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Issue 17 Out Now

She is Vengeance! She is the Night! She is Batwoman!

The city of Gotham is getting a new cape crusader to patrol the night and become the nightmare of villains.

Ruby Rose’s departure from season 1 of Batwoman had the writer staff and executives scrambling to find a solution to avoid getting canceled. That allowed for a different version of Batwoman to take form. Ryan Wilder, played by God Friended Me star Javica Leslie, will take over the mantle as the next Batwoman.

The CW released a rather lengthy synopsis on what’s to come in season 2. Here is a snippet regarding our new hero :

“In season two of BATWOMAN, when Ryan Wilder (Javicia Leslie) first discovers Kate Kane’s Batsuit, she has no idea how drastically her life is about to change. A sassy, smart lesbian with a difficult past,

Nino Muñoz/The CW

Ryan sees the suit as her chance to finally be powerful and no longer a victim as she survives in the tough streets of the city.

It’s not long before Ryan realizes how much the symbol on the suit means to Gotham, launching her on a personal journey that takes her from fledgling substitute to confident caped crusader, from living in her van with her plant to chasing villains in the Batmobile. Ryan Wilder becomes a very different Batwoman than Kate Kane — her own Batwoman — but with the same understanding of what it means to be a hero.

It appears that Leslie will have a lot to handle in this upcoming season, which aired its first episode in mid-January. Additionally, she has to take on the heavy burden of being the first black woman to be cast as the beloved character. While ready and thankful for the opportunity, she references the usual frustrations that people of color endured in Hollywood for decades.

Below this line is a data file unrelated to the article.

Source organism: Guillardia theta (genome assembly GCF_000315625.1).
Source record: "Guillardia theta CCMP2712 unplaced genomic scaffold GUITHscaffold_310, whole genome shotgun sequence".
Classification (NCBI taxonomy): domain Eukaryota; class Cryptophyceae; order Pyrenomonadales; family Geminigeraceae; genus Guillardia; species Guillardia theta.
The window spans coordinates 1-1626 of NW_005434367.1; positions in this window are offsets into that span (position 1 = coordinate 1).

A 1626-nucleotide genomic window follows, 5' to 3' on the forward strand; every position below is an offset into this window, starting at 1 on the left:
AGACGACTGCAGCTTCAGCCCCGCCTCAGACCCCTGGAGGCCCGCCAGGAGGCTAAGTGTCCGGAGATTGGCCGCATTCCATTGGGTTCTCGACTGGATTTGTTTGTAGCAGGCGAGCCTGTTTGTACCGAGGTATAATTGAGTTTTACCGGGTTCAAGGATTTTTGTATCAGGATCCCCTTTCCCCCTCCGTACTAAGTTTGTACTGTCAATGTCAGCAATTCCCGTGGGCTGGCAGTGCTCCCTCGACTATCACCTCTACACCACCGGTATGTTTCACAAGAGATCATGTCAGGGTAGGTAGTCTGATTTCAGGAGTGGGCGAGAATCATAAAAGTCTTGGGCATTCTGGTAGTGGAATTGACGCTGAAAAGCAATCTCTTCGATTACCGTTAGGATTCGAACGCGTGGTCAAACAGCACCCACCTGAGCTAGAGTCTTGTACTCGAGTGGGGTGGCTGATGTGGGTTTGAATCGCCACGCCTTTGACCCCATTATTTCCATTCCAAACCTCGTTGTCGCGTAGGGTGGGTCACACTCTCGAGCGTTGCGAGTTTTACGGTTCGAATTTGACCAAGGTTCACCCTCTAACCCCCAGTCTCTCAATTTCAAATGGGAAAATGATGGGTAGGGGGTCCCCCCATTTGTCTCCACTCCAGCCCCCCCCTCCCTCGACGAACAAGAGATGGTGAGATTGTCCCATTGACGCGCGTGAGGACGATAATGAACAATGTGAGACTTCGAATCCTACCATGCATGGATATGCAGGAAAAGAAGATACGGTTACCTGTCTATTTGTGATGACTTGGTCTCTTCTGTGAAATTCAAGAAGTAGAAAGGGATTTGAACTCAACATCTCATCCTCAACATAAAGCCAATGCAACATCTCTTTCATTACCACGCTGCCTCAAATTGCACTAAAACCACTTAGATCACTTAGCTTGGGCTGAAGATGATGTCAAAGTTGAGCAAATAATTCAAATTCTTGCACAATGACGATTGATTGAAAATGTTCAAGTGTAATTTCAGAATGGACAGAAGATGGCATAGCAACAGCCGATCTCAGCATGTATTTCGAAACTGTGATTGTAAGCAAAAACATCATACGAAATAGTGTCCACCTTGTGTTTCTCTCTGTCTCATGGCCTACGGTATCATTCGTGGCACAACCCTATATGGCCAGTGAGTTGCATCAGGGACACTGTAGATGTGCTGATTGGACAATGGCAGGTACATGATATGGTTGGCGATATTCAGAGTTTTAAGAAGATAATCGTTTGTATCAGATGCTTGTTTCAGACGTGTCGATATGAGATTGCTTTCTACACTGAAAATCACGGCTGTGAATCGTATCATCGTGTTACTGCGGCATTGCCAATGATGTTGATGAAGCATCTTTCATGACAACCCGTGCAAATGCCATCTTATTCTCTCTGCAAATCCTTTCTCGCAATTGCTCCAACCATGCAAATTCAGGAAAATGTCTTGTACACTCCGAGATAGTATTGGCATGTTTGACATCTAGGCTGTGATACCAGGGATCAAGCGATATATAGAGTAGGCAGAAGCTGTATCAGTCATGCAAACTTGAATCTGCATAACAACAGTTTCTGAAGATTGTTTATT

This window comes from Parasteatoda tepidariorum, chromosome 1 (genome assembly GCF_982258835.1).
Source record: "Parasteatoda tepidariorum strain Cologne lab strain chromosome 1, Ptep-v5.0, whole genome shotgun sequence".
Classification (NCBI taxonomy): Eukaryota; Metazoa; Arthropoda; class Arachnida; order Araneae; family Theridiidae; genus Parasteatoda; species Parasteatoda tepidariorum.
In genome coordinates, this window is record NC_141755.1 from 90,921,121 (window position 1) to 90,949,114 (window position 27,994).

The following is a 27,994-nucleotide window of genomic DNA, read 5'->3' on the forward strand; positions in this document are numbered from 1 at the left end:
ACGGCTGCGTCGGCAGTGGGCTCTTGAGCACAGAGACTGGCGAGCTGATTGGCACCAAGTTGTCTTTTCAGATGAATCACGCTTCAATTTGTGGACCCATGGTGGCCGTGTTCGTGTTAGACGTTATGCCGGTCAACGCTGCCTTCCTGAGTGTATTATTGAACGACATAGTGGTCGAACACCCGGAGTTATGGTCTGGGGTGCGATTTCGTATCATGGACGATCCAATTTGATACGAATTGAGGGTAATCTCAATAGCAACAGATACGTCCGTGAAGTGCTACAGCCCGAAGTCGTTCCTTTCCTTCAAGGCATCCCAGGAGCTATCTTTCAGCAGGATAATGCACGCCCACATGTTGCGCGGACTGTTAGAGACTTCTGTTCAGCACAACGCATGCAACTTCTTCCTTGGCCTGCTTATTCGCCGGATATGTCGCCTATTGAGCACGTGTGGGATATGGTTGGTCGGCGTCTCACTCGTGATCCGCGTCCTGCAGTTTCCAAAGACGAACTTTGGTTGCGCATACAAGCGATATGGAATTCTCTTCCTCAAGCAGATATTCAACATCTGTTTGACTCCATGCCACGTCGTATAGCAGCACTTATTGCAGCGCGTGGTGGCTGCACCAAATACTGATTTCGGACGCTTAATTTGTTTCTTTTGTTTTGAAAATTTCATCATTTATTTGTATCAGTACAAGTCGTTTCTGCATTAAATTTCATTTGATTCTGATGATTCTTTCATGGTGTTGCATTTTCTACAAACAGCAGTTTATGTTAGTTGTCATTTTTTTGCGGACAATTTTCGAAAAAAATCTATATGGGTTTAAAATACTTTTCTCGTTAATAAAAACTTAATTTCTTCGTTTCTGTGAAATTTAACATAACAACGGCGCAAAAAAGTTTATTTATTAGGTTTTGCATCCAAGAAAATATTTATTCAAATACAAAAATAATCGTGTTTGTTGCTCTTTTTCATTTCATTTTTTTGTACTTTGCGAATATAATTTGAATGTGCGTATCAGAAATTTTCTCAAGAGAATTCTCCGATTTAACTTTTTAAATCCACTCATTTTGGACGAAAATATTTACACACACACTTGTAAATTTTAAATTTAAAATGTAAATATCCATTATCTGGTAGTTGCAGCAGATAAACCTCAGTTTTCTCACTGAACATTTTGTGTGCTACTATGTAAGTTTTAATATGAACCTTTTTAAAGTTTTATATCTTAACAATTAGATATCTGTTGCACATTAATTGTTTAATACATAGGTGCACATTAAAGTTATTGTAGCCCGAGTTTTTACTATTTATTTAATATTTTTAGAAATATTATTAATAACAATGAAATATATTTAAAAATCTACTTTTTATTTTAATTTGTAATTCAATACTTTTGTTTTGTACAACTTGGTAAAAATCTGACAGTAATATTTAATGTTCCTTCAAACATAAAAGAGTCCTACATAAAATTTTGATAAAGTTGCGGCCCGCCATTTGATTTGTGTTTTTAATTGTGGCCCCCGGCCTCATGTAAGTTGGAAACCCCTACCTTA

“You can’t just hire one person and say you’ve done the representation,” Leslie stated in an interview with The New York Times, “You have to make sure that one person is supported by a diverse writer’s room, diverse stunt doubles, diverse stand-ins — it’s a trickle-down effect.”

Leslie’s casting has already made an impact in exposing the lack of representation in Hollywood’s hiring process. She explained how it took longer than necessary for the stunt coordinator to locate a black female stunt double and a black female stunt driver (although Leslie performed several stunts on her own) (Bahr, 2020). It is a small example of the deeper problem that persists in Hollywood when it comes to an inclusive production crew. In the UCLA Hollywood Diversity Report 2020, studies show that even with progress from 2018–2019 when it comes to TV leads and casting, minorities and women are still unrepresented in the creative and decision making roles:

  • Women make up 28.1% of creators in broadcast scripted, 22.4% cable scripted, and 28.6 for digital programs.

  • On average, 24.0% of credited writers were minorities; 28.1% of episodes from 2018–2019 were directed by minorities.

  • Non-people of color and men take an enormous percentage of CEO, senior executive, and head of unit roles: CEO/Chairmen (92% white, 68% men); Senior Executives (84% white, 60% men); Unit heads (i.e., Unit Production Managers) (87.0% white, 54.0% male).

The influence of Leslie as Batman is also a cultural one as well. What mega-hits Black and Crazy Rich Asians did for filmmaking, Leslie can provide for TV (assuming that her character is welcome with open arms from the viewers). We shall see as it takes a bite out of crime (and a few broken bones along the way).


Bahr, Sarah. “Javicia Leslie on Becoming TV’s First Black Batwoman.” The New York Times. 20, Jan. 2021.

Hunt, Darnell, and Ana-Christina Ramon. UCLA College of Social Sciences, 2020, pp. 14–46, UCLA Hollywood Diversity Report 2020.

Wolf, Jessica. “Diversity improves among TV actors, but executives still overwhelmingly white and male.” Newsroom: UCLA. 22, Oct. 2020.


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